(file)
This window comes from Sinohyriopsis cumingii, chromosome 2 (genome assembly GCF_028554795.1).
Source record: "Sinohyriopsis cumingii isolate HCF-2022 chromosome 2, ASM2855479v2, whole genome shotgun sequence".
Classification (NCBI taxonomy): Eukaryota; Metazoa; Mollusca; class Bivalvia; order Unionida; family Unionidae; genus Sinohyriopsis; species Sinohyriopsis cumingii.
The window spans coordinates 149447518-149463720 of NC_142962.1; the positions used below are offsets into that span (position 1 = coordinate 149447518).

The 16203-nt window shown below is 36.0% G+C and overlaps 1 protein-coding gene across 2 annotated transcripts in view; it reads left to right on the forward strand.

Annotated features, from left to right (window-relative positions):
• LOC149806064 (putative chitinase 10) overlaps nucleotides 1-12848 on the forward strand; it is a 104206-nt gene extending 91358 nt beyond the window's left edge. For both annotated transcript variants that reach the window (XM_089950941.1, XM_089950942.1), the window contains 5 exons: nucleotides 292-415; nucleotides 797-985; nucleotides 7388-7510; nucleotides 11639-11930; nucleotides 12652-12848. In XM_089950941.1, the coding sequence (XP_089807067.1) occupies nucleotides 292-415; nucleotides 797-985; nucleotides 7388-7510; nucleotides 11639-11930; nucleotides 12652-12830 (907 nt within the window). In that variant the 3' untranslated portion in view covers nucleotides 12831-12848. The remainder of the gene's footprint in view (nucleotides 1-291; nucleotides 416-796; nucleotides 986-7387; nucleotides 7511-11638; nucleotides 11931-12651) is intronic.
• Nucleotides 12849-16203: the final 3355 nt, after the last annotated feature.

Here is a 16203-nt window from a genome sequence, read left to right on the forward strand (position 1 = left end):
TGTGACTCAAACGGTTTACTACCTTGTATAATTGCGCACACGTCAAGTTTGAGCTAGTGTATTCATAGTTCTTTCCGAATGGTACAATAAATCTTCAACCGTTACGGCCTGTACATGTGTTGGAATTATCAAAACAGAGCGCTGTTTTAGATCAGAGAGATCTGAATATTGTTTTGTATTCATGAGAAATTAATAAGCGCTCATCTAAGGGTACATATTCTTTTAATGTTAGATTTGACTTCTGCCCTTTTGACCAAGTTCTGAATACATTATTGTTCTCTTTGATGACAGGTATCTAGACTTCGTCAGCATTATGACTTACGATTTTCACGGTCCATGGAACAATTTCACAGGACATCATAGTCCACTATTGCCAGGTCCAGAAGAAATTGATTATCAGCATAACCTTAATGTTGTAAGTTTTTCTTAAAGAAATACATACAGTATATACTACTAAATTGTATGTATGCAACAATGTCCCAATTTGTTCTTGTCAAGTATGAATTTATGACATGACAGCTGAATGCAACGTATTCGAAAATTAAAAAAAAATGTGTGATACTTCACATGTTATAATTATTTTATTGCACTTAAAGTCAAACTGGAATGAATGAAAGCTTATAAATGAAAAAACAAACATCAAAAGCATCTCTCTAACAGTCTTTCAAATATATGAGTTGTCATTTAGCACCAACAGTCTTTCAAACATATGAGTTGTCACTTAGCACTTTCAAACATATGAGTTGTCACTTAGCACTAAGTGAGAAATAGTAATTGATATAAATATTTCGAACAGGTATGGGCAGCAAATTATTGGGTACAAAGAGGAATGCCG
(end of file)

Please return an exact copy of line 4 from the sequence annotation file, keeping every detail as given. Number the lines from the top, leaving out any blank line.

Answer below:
The window spans coordinates 149447518-149463720 of NC_142962.1; the positions used below are offsets into that span (position 1 = coordinate 149447518).